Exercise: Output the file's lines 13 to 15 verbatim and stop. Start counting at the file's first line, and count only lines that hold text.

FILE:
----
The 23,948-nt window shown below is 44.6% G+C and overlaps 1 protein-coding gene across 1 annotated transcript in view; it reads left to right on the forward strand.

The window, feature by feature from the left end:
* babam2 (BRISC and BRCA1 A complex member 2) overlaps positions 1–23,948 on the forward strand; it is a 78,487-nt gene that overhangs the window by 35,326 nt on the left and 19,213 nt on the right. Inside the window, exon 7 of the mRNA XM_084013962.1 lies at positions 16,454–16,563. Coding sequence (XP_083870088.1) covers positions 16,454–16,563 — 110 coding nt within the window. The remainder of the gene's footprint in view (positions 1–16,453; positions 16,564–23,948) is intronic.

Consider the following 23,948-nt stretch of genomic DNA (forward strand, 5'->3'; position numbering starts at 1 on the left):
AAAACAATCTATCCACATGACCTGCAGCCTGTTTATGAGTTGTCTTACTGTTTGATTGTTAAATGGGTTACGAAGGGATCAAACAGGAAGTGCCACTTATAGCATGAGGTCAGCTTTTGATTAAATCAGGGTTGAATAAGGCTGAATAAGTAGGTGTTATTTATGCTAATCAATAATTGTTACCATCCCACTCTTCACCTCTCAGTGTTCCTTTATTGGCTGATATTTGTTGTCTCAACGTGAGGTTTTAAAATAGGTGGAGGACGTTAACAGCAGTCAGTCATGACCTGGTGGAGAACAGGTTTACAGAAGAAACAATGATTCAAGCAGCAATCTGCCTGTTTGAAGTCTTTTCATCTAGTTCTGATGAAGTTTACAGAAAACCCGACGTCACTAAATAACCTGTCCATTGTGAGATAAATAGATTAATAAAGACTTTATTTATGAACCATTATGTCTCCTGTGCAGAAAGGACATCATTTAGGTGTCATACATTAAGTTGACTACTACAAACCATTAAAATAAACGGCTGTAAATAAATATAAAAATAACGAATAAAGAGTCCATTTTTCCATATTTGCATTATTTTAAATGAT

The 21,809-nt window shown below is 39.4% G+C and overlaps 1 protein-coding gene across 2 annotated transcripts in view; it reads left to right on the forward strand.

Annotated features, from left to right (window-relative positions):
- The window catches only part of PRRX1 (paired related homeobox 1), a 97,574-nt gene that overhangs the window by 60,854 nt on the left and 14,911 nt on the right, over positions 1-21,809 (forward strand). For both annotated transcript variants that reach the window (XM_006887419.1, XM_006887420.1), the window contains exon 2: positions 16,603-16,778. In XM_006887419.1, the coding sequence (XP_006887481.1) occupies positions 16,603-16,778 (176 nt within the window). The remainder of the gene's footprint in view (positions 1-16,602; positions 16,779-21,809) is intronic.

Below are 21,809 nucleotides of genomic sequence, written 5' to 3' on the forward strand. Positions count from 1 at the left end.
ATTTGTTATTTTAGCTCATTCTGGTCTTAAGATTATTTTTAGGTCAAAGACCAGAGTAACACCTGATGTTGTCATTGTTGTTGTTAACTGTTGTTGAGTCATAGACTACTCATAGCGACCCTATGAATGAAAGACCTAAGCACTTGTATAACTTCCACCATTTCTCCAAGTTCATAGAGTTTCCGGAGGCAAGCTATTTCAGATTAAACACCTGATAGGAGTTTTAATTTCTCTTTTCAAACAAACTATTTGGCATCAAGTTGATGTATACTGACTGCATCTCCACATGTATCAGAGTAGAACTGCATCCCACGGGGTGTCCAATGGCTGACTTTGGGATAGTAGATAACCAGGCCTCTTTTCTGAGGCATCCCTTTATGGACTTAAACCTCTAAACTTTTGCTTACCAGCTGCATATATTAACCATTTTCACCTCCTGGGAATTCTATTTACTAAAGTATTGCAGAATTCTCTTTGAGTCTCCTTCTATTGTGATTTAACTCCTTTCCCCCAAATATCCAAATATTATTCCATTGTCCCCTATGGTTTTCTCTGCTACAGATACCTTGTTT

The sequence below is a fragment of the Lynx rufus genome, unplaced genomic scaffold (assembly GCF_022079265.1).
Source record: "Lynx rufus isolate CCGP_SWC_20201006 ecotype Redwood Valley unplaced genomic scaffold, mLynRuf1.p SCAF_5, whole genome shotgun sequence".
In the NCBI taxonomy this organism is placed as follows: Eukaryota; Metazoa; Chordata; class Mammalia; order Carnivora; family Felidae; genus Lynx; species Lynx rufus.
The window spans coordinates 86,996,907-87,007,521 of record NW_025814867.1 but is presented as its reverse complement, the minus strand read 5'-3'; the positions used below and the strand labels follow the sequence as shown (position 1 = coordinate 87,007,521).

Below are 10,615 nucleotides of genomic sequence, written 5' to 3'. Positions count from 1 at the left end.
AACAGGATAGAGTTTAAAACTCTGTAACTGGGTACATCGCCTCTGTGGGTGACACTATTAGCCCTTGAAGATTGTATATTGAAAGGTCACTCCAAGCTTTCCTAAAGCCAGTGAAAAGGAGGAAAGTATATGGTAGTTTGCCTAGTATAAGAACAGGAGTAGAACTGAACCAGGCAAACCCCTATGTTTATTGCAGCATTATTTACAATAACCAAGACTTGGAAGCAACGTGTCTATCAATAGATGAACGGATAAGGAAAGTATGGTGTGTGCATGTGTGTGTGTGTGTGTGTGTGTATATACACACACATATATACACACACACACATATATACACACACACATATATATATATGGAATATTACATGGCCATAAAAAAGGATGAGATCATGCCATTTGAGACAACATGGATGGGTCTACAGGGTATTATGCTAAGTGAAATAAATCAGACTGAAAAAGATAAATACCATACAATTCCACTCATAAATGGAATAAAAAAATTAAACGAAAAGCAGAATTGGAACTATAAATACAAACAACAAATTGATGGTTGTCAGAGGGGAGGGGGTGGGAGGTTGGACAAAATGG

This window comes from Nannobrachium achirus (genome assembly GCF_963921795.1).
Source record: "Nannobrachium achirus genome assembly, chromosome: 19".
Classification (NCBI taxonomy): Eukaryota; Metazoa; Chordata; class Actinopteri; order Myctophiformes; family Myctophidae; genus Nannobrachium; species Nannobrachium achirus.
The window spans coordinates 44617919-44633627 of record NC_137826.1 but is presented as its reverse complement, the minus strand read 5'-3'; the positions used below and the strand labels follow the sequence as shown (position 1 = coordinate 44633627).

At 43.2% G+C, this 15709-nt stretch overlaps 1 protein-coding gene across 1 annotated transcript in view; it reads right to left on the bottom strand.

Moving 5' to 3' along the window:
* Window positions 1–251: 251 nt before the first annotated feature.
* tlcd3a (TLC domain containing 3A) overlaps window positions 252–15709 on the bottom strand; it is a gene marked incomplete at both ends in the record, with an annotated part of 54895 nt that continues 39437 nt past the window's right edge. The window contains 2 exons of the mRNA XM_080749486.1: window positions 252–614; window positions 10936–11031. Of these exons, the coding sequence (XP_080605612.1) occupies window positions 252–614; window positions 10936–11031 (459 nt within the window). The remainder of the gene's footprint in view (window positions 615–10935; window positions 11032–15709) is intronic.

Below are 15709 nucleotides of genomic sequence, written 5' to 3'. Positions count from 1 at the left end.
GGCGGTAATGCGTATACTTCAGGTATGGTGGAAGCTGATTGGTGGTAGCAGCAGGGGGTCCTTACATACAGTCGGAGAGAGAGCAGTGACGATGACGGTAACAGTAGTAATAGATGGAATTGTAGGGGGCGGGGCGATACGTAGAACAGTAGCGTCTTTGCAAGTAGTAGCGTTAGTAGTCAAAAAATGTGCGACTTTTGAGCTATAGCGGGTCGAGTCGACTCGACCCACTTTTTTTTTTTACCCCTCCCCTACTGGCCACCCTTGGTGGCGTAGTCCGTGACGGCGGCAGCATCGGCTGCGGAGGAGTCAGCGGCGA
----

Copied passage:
In the NCBI taxonomy this organism is placed as follows: Eukaryota; Metazoa; Chordata; class Mammalia; order Carnivora; family Felidae; genus Lynx; species Lynx rufus.
The window spans coordinates 86,996,907-87,007,521 of record NW_025814867.1 but is presented as its reverse complement, the minus strand read 5'-3'; the positions used below and the strand labels follow the sequence as shown (position 1 = coordinate 87,007,521).

Below are 10,615 nucleotides of genomic sequence, written 5' to 3'. Positions count from 1 at the left end.